The Correspondence of Charles Darwin:, Volume 12; Volume 1864

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Cambridge University Press, Jul 12, 2001 - Science - 734 pages
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Volume 12 of this continuing series contains the letters to and from Charles Darwin for 1864, when Darwin, despite continuing illness, was carrying out botanical experiments and working on his book, The variation of plants and animals under domestication. The volume also sheds light on the worldwide reception of Darwin's theory, with letters from correspondents in the United States and Germany, and also on the continuing controversy in Britain, especially with the award of the Royal Society's prestigious Copley Medal to Darwin at the end of the year.

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About the author (2001)

James A. Secord has served as Director of the Darwin Correspondence Project since 2006. He is Professor of History and Philosophy of Science at the University of Cambridge and a fellow of Christ's College. Besides his work for the Darwin Project, his research focuses on the history of science from the late eighteenth to the early twentieth centuries. His book, Victorian Sensation: The Extraordinary Publication, Reception, and Secret Authorship of Vestiges of the Natural History of Creation (2000), won the Pfizer Prize of the History of Science Society.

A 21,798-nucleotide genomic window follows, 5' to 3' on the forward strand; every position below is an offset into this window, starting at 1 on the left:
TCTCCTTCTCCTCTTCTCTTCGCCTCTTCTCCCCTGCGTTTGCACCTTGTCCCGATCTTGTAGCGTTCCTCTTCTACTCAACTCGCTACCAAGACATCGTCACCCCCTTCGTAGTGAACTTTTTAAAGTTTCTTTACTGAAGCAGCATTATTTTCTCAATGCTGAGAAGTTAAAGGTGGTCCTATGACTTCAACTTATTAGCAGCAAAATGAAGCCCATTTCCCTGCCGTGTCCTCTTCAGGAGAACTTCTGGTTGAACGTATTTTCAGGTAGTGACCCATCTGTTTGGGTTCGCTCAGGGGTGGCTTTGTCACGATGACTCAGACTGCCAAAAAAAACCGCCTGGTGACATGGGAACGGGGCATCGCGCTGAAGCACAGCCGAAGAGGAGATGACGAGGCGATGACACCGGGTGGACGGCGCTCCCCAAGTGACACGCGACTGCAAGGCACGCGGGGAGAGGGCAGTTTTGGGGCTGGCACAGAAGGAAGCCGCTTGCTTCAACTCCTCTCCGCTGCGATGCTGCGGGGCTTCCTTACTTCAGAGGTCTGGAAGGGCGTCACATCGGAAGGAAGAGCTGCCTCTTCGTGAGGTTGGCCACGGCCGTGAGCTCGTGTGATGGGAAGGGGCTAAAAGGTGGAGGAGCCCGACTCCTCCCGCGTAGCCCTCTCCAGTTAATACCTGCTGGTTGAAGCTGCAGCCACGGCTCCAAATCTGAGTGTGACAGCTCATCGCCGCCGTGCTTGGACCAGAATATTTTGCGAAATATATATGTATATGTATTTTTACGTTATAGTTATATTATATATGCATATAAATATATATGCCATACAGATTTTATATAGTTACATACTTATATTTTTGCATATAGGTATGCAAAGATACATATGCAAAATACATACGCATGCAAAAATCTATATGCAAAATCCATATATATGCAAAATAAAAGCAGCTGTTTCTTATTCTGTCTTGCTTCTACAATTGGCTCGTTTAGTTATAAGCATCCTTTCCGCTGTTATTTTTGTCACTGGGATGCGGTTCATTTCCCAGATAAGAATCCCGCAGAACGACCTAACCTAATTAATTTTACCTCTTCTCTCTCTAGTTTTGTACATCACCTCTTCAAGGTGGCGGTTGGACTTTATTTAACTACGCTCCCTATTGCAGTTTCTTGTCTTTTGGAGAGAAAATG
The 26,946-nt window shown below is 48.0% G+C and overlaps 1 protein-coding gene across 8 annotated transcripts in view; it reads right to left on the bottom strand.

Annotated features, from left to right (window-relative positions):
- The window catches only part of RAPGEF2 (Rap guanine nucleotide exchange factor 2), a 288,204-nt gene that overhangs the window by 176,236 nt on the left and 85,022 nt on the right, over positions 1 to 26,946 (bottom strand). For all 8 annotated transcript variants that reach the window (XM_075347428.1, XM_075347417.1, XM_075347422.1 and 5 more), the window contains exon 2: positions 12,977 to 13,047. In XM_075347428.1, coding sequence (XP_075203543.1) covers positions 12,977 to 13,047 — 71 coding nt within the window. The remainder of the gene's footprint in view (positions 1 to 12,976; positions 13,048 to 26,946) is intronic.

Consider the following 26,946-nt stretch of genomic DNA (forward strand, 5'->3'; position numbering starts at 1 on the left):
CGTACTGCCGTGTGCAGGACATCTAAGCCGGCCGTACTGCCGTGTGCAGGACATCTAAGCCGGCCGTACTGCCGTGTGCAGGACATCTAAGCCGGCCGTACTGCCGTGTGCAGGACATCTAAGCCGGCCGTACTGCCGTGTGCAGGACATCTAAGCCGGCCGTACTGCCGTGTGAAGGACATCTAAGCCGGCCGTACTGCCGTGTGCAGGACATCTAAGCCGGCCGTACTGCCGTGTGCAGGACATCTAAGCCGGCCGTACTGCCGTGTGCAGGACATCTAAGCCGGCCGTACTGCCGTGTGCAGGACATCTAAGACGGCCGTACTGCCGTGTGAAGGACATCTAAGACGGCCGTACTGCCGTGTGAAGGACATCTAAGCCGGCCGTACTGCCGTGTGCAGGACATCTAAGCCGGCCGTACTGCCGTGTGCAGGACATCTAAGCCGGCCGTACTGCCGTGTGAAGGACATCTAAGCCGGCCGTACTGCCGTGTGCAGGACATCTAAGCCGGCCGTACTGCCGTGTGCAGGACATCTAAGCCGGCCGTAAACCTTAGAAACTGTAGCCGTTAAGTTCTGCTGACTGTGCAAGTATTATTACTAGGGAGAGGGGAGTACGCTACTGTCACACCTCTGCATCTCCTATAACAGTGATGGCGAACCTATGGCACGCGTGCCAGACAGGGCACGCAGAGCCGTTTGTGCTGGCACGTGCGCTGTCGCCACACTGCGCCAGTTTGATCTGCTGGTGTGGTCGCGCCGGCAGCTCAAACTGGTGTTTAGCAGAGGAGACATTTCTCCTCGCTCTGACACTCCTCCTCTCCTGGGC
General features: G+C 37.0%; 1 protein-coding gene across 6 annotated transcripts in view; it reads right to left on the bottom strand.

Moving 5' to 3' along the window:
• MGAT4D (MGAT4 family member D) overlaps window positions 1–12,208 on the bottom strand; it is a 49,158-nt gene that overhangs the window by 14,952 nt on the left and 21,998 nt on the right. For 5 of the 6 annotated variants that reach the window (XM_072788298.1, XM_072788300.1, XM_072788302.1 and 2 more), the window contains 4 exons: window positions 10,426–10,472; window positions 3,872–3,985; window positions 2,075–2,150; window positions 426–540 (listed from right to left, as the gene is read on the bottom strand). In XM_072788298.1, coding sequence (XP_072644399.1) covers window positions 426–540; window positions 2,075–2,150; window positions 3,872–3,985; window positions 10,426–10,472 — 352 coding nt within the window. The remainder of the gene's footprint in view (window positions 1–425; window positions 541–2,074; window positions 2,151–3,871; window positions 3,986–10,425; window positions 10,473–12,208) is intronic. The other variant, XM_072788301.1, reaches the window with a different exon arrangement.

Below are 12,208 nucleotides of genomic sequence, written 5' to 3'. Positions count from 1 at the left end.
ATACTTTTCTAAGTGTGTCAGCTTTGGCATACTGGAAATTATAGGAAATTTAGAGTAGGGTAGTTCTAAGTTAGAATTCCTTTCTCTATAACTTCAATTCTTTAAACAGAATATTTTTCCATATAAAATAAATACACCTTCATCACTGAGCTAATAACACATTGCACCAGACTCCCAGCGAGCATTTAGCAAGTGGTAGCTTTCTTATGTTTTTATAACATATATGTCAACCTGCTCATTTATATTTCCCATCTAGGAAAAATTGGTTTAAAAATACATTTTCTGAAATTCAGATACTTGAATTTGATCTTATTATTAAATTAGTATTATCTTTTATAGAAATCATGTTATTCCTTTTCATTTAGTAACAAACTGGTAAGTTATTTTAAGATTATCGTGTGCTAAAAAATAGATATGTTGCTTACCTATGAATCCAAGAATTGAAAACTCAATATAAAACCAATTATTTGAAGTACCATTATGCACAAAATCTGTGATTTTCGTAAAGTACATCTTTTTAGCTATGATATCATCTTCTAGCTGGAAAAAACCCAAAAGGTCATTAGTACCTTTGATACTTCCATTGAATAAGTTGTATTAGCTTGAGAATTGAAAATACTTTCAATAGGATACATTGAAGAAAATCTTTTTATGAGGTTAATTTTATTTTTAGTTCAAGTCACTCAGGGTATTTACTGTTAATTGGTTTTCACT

Charles Robert Darwin, born in 1809, was an English naturalist who founded the theory of Darwinism, the belief in evolution as determined by natural selection. Although Darwin studied medicine at Edinburgh University, and then studied at Cambridge University to become a minister, he had been interested in natural history all his life. His grandfather, Erasmus Darwin, was a noted English poet, physician, and botanist who was interested in evolutionary development. Darwin's works have had an incalculable effect on all aspects of the modern thought. Darwin's most famous and influential work, On the Origin of Species, provoked immediate controversy. Darwin's other books include Zoology of the Voyage of the Beagle, The Variation of Animals and Plants Under Domestication, The Descent of Man, and Selection in Relation to Sex. Charles Darwin died in 1882.

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